To walk along 46th Street west of Eighth Avenue, or Restaurant Row as it is more commonly known, is to get a small taste (pun intended) of what it used to be like in the heyday of 52nd Street, that mecca of a jazz neighborhood where bop and swing percolated side by side in the '40s. Brownstone-housed restaurants sit side-by-side competing for your business, many offer small snippets of entertainment to further entice you through their portals.
In the midst of this gastronomical universe sits something of a throwback: a venue that offers live jazz with an ample dance floor - Swing 46.
Are you going to cut a rug later? anachronistically asks Greg the bartender as you sit at the bar that features real candles in its lamps with beaded shades. In the rear of the restaurant, the Friday night swing dance lesson is just about to take place, sandwiched between an early evening dinner show and the featured group.
If the room never served as a speakeasy, it should have. Entering at the front of a narrow bar area, you see several tables set for dining. Getting to the rear, you notice that the building opens into a larger club area, dominated by a dance floor and a stage decorated by a faux postcard enlargement with the name Swing 46 on it. You can almost imagine the back room once having been set off from the bar area with a wall and a bouncer waiting for the words, Joe sent me.
Howya doin' doll Greg, an aspiring actor, greets an older woman customer. You almost feel ashamed of not dressing like Nathan Detroit in this hangout, not because you have to, but because of its infectious spirit.
The name Swing 46 might as well refer to a year that inspires the club. If you think about it, it makes sense. The room recalls a time when a night on the time almost always included a good meal and dancing to a live band that swung. You're almost always guaranteed to find that here. And with bands who thrive on audience reaction and weekend swing dance lessons to encourage the unitiated, you're sent back to postwar America.
Don�t be mistaken though. This is not a ground floor Rainbow Room. Neat casual dress is fine, so you don't have to wear your tux or double-breasted suit. At the same time, though, it would add to the fun of it.
The music you find here is not some museum-quality re-creation read note-for-note from transcriptions. This is infectious music, meant foot-tapping, hand-holding and dancing. Towards that end, the room features a variety of entertainment in that vein.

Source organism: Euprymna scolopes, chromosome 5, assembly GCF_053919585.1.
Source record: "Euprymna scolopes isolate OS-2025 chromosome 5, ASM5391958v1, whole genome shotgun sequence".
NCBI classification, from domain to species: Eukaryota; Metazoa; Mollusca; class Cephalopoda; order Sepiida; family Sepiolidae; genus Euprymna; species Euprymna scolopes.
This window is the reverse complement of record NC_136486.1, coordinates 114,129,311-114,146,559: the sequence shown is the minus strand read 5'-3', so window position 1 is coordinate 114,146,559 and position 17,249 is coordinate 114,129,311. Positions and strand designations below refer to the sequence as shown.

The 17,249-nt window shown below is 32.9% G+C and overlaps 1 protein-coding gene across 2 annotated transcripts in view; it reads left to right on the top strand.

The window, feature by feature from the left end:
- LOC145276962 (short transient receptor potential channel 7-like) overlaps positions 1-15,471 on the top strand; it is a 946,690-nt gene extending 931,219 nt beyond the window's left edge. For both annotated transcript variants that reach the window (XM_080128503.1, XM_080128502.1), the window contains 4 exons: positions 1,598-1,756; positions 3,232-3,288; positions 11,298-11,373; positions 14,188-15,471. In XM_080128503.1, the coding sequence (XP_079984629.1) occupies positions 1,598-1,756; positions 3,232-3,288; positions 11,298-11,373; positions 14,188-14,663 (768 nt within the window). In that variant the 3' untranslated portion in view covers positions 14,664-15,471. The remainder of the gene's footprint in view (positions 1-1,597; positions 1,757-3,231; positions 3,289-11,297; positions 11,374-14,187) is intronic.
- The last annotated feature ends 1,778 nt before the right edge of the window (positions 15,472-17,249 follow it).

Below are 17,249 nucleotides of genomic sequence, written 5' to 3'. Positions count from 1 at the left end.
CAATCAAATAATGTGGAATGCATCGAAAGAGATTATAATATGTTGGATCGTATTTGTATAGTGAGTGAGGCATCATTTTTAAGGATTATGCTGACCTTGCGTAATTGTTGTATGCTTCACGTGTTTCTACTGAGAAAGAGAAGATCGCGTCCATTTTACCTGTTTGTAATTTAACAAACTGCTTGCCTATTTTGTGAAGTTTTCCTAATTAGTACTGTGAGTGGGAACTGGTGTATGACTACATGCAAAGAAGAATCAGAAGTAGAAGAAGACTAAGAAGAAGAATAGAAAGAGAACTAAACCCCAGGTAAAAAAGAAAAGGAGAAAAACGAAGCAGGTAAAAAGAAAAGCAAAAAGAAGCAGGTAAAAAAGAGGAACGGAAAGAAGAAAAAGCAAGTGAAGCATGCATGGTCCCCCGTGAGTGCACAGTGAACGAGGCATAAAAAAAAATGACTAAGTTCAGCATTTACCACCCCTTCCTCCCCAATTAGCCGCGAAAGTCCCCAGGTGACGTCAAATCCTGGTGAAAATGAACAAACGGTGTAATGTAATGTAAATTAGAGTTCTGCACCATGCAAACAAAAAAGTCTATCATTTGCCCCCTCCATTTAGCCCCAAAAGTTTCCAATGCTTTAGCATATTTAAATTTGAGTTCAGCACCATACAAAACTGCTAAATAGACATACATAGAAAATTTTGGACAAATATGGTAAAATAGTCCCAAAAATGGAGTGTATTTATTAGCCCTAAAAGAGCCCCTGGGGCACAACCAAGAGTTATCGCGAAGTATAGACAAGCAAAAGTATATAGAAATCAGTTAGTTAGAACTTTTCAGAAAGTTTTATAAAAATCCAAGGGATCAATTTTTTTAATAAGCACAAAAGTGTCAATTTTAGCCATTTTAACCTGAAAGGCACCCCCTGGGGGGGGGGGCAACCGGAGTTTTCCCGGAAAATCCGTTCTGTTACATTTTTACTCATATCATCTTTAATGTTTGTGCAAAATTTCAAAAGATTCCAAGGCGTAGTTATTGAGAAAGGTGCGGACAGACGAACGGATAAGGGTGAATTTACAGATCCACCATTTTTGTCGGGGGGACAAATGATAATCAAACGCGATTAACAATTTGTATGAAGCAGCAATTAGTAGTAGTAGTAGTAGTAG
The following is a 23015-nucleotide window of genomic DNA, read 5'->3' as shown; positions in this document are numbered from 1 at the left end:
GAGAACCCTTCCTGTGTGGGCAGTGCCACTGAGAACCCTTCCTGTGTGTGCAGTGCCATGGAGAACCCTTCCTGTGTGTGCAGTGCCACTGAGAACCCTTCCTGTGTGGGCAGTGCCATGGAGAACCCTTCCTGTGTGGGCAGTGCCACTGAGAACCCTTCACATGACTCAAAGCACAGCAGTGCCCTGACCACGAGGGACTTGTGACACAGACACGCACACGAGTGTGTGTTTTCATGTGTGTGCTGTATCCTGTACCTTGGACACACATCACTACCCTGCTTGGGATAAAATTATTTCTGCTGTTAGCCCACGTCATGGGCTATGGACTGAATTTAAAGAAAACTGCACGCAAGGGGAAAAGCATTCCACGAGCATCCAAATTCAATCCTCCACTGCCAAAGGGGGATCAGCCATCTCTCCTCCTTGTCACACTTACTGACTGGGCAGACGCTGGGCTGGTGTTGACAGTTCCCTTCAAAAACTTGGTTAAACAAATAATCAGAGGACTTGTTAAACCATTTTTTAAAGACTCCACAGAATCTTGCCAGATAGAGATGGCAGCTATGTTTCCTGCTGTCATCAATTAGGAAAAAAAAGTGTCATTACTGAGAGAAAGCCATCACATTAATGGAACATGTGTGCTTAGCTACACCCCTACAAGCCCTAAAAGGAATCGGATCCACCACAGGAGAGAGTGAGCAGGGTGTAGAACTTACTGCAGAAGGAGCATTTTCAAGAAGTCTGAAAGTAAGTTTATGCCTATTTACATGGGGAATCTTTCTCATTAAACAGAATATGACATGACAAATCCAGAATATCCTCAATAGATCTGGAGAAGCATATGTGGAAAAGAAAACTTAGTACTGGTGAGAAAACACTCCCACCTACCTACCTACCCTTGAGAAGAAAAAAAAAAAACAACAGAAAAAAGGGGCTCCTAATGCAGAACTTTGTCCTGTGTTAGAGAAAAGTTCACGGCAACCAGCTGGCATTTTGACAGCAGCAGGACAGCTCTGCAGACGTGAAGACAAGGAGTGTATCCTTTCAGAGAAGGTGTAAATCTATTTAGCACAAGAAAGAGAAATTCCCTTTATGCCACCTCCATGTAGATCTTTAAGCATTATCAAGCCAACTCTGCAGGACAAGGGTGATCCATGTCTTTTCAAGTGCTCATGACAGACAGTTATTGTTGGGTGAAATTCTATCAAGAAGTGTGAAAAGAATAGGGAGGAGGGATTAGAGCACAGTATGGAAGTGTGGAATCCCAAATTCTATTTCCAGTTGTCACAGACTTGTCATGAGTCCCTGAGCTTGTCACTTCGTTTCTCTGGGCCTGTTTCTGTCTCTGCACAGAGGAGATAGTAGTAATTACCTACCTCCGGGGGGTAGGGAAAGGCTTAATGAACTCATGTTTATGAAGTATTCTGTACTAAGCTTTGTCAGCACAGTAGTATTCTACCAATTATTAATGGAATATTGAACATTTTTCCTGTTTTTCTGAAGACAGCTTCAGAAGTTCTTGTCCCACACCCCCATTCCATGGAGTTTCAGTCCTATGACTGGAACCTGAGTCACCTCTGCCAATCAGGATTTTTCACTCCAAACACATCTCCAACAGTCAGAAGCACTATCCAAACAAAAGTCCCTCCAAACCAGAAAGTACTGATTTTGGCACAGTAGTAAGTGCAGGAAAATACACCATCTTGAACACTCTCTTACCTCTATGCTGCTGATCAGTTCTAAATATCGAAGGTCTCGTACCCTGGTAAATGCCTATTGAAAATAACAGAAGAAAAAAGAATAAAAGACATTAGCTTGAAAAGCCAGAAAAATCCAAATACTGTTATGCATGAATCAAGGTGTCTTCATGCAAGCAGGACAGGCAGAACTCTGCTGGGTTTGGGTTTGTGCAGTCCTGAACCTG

Lately, early Sunday evenings have been given over to a tap dance jam, where pros try to top each other on the dance floor. Following that, a jazz combo takes to the stage. The type of music you'll hear will vary from night to night, with larger swing groups playing for dancing and smaller bop bands playing for listening. No matter what the size of the bands on Fridays and Saturdays, dancing is encouraged, with free swing dance lessons before the music starts.
Since this is Restaurant Row, near the Theatre District, there is an $18.95 price fixe pre-show menu until 7:30 p.m., allowing you a chance to catch a little aural and edible nourishment before heading off to a show. The menu is pretty much what you'd expect for the neighborhood, an American-Continental mix with something for most tastes, including vegetarian.
Proprietor Judith Lalor said she opened the club in June 1997 with the goal of creating a comfortable, warm, rich environment for great live acoustic jazz and swing music... That, coupled with an intimate, almost romantic settting, but real fun. Real down-to-earth and lot of fun, where people can kick their heels up to Sing, Sing, Sing, or sit back and listen to a little Charlie Parker.
While the club was more strictly dance-oriented when it first opened, in the last year we've concentrated more on listening as opposed to dancing.
The British-born Lalor may even have a bit more of an appreciation of the swing-to-bop sound because she had to emigrate to hear the real thing.
I'm a Brit, and in America, and I think it's so fabulous to actually put a spotlight specfically just on American music that burst out of Harlem and the swing era of the '40s, into bebop and boogie-woogie into the mid-'50s, she said.
People need to be exposed to it, she said. You can't get elbow room on the airwaves with popular music. We have a lot of young people that come. Actually, all ages. It's really quite spectacular in that it's so diverse.
The big band to bop to vocals to tap booking policy is an attempt to cover the spectrum, Lalor said. It's sort of... like an evolution of the music.
Swing 46 is the kind of room where you can feel comfortable entertaining your non-jazz-loving friends and relatives. A first date will be impressed by the friendly demeanor and decor, your parents and grandparents will think of it as swing era roots trip and your contemporaries will dig the entertaining jump bands and authentic hard bop groups.
~ Mitchell Seidel